Ellen (ennienyc) wrote,

Crossword books

I have a lot of old puzzle books I've picked up here and there. Going through them, I find there's some overlap and reprints. For example, I have series 90 of the Margaret Farrar-edited Crossword Puzzle Book (1963). Puzzles from this book are also part of Crossword Treasury series 10 and 11, which I also own. I went through, crossing out duplicates, but ended up not completing everything because the pages were too brittle (and the puzzles were... old).

Moving into the Maleska era, I did NY Times Sunday crosswords, vol. 15 and 18. These were more modern though still not what we're used to today. Eugene T. Maleska's Crossword Book of Quotations was going smoothly, until I noticed that the book was part of a crossquotes omnibus I already did. In this pre-computer era, typography was inconsistent (varying lengths of blanks) and one puzzle even had messed up numbering. The quotes were highlighted in yellow, and the full quotation was given in the answers.

I had the 60th anniversary S&S collection (1924-84), series 133, co-edited by Farrar and Maleska. Then we skip to series 146, edited by Maleska and John Samson. I had several puzzles with 1 or 2 squares wrong, because the material was obscure. Much better were series 258 (2007), Mega 5 and Mega 6 (ed. by John Samson). I like the Mega books (I've found errors, but there seem to be fewer with time), but wonder if I'll ever catch up.

Editor Mel Rosen chose the puzzles in RH Editor's Choice. I did volume 1 and did not see any other volumes, so ordered a compilation. Even if I once did them, I'll never remember by now. I also did Mel's Casual Crosswords, vol. 5. I hesitate to call puzzles "too easy" but with hints and tags for multiple words, maybe this series is not geared for me.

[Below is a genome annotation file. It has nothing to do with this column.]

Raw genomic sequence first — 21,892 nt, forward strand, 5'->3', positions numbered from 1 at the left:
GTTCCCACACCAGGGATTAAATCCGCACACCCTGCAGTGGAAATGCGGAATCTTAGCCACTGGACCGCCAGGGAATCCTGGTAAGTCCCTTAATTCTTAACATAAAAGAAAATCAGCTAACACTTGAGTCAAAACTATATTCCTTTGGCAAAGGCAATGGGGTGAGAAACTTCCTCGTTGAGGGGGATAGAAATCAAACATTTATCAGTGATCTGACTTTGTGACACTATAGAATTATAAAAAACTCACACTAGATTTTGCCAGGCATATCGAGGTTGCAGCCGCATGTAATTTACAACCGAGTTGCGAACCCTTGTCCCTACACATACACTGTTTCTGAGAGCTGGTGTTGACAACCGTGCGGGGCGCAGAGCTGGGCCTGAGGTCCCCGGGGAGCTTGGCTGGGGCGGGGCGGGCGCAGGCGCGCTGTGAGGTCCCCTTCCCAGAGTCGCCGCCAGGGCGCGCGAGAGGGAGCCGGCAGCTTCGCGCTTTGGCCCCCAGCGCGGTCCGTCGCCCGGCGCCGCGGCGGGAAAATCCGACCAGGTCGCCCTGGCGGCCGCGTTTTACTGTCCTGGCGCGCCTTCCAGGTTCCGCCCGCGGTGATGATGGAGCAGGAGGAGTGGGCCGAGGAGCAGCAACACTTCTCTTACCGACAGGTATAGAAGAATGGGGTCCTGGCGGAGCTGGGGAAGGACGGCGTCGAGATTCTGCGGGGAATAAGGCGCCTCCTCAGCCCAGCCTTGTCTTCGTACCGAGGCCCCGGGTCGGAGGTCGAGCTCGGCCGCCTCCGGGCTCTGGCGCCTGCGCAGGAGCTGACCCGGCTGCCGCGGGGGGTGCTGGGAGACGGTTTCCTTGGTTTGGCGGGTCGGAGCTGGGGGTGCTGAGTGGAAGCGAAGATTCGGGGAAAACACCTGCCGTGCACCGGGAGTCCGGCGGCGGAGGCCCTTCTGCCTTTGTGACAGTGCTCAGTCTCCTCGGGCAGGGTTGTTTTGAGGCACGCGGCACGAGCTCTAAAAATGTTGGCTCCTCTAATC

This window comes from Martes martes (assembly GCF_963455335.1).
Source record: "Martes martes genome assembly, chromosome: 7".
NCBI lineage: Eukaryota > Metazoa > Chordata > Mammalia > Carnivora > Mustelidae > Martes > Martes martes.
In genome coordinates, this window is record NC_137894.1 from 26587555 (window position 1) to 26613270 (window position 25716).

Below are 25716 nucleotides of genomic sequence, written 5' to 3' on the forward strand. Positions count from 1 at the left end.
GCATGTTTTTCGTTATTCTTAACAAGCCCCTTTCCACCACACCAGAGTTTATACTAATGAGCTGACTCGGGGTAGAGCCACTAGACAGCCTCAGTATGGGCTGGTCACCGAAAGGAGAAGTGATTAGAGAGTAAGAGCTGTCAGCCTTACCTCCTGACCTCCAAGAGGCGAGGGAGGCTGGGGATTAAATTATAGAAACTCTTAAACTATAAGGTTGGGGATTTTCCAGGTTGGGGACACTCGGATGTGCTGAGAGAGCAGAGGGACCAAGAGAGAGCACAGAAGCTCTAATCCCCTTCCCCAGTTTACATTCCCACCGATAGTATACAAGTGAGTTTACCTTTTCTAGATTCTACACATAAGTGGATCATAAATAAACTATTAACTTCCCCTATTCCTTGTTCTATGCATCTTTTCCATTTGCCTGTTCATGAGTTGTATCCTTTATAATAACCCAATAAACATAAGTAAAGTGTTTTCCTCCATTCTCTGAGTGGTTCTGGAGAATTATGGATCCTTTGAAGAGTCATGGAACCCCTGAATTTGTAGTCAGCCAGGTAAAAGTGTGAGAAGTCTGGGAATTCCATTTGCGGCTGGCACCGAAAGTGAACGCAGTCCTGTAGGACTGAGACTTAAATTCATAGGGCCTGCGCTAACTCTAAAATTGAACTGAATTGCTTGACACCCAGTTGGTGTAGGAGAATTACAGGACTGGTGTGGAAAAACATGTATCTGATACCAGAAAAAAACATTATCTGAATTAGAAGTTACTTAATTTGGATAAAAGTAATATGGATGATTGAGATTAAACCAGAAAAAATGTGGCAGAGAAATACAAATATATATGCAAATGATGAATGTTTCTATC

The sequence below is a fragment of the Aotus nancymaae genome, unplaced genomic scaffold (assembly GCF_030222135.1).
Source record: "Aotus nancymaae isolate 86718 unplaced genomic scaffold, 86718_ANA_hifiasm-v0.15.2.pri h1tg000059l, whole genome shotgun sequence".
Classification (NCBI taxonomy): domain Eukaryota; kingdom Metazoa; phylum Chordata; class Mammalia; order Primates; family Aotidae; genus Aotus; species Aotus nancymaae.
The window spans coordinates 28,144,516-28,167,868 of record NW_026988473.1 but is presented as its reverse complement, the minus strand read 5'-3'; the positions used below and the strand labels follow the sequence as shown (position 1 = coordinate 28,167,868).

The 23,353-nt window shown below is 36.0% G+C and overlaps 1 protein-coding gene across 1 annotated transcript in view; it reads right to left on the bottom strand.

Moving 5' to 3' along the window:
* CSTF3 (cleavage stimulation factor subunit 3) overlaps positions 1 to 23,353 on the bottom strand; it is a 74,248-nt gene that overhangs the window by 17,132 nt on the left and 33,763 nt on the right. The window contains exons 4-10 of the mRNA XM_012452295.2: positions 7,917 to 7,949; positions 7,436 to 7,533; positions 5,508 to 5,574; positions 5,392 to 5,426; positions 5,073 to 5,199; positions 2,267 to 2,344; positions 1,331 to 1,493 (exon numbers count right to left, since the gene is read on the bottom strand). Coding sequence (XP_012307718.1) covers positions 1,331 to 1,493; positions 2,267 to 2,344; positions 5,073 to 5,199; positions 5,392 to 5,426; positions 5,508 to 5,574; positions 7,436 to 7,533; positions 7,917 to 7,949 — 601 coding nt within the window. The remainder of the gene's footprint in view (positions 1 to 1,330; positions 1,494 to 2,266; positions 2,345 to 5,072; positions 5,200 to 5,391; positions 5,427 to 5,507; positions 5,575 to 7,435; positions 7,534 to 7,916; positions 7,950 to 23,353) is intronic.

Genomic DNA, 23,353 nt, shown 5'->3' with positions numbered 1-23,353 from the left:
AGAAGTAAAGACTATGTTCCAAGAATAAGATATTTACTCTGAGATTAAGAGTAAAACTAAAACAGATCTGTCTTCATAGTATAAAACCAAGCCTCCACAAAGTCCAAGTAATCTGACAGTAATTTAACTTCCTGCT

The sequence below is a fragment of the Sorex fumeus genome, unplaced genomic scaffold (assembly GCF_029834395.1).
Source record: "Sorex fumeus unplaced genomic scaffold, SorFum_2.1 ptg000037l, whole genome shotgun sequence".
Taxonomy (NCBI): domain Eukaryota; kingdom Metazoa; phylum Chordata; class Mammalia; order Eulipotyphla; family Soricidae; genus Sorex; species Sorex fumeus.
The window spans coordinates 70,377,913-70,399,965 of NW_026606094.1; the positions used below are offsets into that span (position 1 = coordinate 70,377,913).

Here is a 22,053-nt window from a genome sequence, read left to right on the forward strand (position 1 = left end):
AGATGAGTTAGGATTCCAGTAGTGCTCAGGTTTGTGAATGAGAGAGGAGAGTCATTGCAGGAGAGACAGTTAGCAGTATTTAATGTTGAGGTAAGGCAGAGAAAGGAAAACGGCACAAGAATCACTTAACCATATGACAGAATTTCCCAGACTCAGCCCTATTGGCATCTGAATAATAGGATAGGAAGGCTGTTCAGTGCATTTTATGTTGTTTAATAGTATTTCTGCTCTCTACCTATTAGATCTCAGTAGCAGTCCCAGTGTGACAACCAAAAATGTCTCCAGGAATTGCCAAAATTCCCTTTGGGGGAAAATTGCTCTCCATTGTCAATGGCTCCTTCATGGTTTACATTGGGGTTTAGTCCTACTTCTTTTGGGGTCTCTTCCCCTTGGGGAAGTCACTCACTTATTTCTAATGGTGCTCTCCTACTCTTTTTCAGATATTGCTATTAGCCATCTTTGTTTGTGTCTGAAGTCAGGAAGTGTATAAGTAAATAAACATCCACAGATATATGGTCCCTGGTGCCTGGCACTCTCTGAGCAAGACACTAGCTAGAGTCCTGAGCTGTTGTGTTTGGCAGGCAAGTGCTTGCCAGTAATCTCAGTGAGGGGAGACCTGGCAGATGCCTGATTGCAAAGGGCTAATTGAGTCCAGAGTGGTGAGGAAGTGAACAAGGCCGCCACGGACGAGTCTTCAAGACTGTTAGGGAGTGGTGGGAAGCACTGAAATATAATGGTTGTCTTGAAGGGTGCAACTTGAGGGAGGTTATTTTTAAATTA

Just before the 2011 tournament, I ordered The Wrath of Klahn and Patricks' Puzzle Pandemonium. B&N delivered astonishingly fast. I might have done these before in other venues, but I never remember puzzles and figured they'd be good practice.

I'm a completist, so I got the enhanced edition of Crasswords (ed. Francis Heaney) even though I did the original. The intro helpfully pointed out which were the new puzzles, so I solved those and will give away the book. Words in Blankety-Blank SCRABBLE Crosswords by Frank Longo had the constraint of being Scrabble-legal.

I'm not an opera fan but David Kahn's The Metropolitan Opera: Crosswords for Opera Lovers is a lovely little book. So is Jeffrey Harris's Sit & Solve Pop Music Crosswords, and I am a pop music fan. Another small-size book is Patrick Blindauer's Hip Pocket Crosswords which probably does fit in a pocket, though I kept it on the dining room table. Last of the smallish (but high quality) books I solved was The Penguin Classics Crossword Puzzles, ed. by Ben Tausig.

Almost done! It helps that I have almost nothing to say about the puzzles themselves (how do crossword bloggers do it?). I am not above reading People Magazine, and also not above doing their puzzles (except for find the difference in the pictures. No thanks). Celebrity Puzzler Holiday Special doesn't have the best puzzles in the world, but they're OK and good for testing pop culture.

Lastly, I just finished a whole book of Triple-Stack Crosswords by Martin Ashwood-Smith. That is my idea of fun.
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